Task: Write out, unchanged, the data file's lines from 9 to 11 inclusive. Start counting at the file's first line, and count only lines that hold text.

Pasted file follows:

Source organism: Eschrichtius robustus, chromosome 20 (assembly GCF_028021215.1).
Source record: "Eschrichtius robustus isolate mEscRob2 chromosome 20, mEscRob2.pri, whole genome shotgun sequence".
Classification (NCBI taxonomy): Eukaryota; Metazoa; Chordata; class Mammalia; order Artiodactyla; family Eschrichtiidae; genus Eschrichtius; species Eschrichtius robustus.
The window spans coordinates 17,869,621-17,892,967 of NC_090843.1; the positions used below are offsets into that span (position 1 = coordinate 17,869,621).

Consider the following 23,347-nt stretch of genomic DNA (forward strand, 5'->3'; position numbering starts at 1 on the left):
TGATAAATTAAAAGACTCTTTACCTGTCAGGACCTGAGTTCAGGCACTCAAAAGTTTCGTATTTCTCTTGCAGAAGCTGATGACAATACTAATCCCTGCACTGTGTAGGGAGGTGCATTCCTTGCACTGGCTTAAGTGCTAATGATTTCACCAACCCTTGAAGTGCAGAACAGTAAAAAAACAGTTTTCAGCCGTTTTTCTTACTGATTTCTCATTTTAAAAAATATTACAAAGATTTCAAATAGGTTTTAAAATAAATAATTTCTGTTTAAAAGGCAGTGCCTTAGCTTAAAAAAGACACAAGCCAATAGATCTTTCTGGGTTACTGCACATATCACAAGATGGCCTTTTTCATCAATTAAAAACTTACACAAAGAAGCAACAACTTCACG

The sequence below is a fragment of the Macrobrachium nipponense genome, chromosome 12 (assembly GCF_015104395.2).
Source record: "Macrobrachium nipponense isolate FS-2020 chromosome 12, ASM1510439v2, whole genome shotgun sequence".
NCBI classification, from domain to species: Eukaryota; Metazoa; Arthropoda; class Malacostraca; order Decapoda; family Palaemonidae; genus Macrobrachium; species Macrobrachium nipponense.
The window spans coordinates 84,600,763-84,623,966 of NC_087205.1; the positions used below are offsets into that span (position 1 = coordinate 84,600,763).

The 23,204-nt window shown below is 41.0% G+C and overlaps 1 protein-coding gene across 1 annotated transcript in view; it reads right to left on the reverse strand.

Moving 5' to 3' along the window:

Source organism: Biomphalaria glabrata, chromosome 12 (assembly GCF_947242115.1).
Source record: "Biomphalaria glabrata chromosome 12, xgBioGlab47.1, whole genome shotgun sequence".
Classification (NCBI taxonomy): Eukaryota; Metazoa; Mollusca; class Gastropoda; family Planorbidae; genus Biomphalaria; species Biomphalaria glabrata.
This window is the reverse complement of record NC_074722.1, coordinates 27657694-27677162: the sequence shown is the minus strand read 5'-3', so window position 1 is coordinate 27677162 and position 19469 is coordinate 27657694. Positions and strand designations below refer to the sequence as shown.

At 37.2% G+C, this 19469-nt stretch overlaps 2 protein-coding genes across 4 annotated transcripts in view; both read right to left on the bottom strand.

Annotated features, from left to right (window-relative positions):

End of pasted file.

NCBI classification, from domain to species: Eukaryota; Metazoa; Arthropoda; class Malacostraca; order Decapoda; family Palaemonidae; genus Macrobrachium; species Macrobrachium nipponense.
The window spans coordinates 84,600,763-84,623,966 of NC_087205.1; the positions used below are offsets into that span (position 1 = coordinate 84,600,763).

The 23,204-nt window shown below is 41.0% G+C and overlaps 1 protein-coding gene across 1 annotated transcript in view; it reads right to left on the reverse strand.